The recipe for police reform

Protestors for George Floyd and police reform leave messages at Cesar Chavez Plaza in Sacramento. (Photo by Foon Rhee)

Essay: Sacramento’s new director of public safety accountability says she learned the hard way

By LaTesha Watson

There is a sense of urgency in the evolution of policing in the United States after the senseless death of George Floyd under the knee of a Minneapolis officer. This horrific incident has triggered protests across America and around the world to address excessive use of force, systemic racism and the lack of police accountability.

Police reform efforts must focus on organizational policies and practices, as well as the cultures and sub-cultures within departments, a lack of institutional control and systemic police misconduct.

Although it is a pivotal time with racial injustice at the forefront, police reform is complicated and challenging. Mayors, city council members, city managers, and other local officials desire police reform until they receive pressure from unions. Local leaders around the country continue to cave to police unions due to fear of backlash and non-support for re-election.

Tonya Chapman, the first African-American police chief in Portsmouth, Va., worked to change her department’s discriminatory practices, abuse of authority and dysfunctional culture. But she was forced to resign last year after friction among city leaders and between the community and the police department following several officer-involved shootings.

This is all too common with police leaders. Former Vineland, N.J. Police Chief Rudy Beu describes how he was targeted for fighting corruption and defamed by the union in a smear campaign to drive him out this year. Police Chief Keith Humphrey of Little Rock, Ark., is faced with an onslaught of lawsuits and grievances after he terminated an officer who fatally shot an unarmed suspect in February 2019.

As the first African-American female police chief in Nevada, I faced similar issues in Henderson. I led in a challenging environment with a complicated history of nepotism, favoritism, internal dissension and gross misconduct. I experienced how accountability can bring out the worst in individuals. The supervisor’s union launched a smear campaign filled with untruths and frivolous complaints to refrain from being held accountable.

Courageous leadership is a necessary ingredient of police reform. Courageous leaders have strong problem-solving and decision-making skills and a keen ability to evaluate, develop and execute impactful initiatives. Regardless of internal and external pressures, they are introspective, transparent and honest, and uphold the highest standards of integrity, accountability and trust.”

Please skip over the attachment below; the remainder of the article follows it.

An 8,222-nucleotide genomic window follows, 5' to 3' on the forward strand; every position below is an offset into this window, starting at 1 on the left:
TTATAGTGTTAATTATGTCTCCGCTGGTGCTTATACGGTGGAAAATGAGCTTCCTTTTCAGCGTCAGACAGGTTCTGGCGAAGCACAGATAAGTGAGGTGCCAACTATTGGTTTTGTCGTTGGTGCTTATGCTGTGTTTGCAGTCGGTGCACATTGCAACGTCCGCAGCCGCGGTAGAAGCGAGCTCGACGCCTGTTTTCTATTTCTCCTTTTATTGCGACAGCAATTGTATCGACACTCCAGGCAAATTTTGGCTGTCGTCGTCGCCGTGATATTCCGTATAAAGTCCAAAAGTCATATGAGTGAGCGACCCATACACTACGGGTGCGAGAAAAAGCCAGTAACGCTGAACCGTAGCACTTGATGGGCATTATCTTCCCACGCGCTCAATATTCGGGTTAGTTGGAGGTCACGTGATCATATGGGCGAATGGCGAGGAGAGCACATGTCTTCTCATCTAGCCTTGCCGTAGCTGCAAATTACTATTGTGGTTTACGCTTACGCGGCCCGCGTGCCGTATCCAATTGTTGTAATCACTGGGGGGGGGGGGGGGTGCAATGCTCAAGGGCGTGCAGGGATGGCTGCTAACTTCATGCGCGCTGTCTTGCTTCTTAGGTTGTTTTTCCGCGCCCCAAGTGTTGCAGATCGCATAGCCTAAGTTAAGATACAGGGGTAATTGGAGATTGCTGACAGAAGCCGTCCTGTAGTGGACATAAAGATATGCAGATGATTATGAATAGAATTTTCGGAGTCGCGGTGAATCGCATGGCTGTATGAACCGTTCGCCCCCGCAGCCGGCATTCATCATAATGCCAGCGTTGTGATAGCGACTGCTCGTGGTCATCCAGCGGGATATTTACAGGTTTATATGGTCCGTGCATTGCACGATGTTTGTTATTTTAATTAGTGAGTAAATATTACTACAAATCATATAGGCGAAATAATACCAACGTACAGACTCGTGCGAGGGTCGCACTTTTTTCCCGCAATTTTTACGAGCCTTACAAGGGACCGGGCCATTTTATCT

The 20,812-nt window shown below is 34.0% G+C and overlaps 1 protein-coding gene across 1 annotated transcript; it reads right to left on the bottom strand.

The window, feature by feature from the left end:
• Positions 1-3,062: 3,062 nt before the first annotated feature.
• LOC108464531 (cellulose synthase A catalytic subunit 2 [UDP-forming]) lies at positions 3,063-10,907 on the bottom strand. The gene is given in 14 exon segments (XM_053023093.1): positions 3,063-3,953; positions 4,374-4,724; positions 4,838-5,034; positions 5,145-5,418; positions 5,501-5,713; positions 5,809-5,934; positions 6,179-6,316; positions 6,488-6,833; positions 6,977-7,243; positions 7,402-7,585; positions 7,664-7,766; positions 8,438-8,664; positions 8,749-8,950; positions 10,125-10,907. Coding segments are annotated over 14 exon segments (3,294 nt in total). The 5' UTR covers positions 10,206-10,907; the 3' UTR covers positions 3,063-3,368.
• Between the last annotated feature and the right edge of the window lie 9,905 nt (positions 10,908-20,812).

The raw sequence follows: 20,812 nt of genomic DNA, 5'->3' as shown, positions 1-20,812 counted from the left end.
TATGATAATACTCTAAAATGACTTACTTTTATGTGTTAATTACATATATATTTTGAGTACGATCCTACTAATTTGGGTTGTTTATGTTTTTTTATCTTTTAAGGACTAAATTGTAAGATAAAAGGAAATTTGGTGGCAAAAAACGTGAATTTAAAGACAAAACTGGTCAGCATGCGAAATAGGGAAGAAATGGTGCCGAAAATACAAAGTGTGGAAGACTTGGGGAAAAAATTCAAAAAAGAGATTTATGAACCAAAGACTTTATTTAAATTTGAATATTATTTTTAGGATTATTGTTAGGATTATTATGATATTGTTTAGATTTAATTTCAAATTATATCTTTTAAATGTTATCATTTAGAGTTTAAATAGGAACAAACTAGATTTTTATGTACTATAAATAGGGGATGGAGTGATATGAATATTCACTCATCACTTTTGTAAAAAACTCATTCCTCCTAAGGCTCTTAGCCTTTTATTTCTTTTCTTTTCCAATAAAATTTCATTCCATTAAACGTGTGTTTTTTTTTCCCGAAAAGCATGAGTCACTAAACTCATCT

“I led in a challenging environment with a complicated history of nepotism, favoritism, internal dissenson and gross misconduct. I experienced how accountability can bring out the worst in individuals.”


LaTesha Watson is the city of Sacramento’s new director of public safety accountability, overseeing the police and fire departments.

Independent oversight of police departments is also a necessary ingredient of police reform, partnering broad perspectives from community members, politicians, police leaders, employees and their unions and activist groups to establish impartiality. Transparent and legitimate communication between the police and minority communities work to address misconceptions and historical tensions. Independent oversight is needed to bridge the gap between the police and the communities they serve.

Improved hiring standards are another ingredient of police reform. Departments must reflect their community and commit to diversity as a necessity. A structured recruitment plan is essential to attract, hire and retain more minorities and women. Recruiting should target people who have the skills and abilities for community-oriented policing.

While departments across the country are seeing significant drops in applicants, lowering standards can lead to bigger issues with hiring the wrong individuals. Giving the authority of a police officer to the wrong people is detrimental to the entire profession. The consequences of officers involved in wrongdoing are felt in every police organization around the world.

Police reform must also include proper education and training for community-oriented policing to build strong relationships with residents, educational institutions, business groups and faith-based organizations. Training in cultural sensitivity and awareness, procedural justice, implicit bias, deescalation and fair and impartial policing are essential, reinforced through employee performance evaluations, promotions and recognitions.

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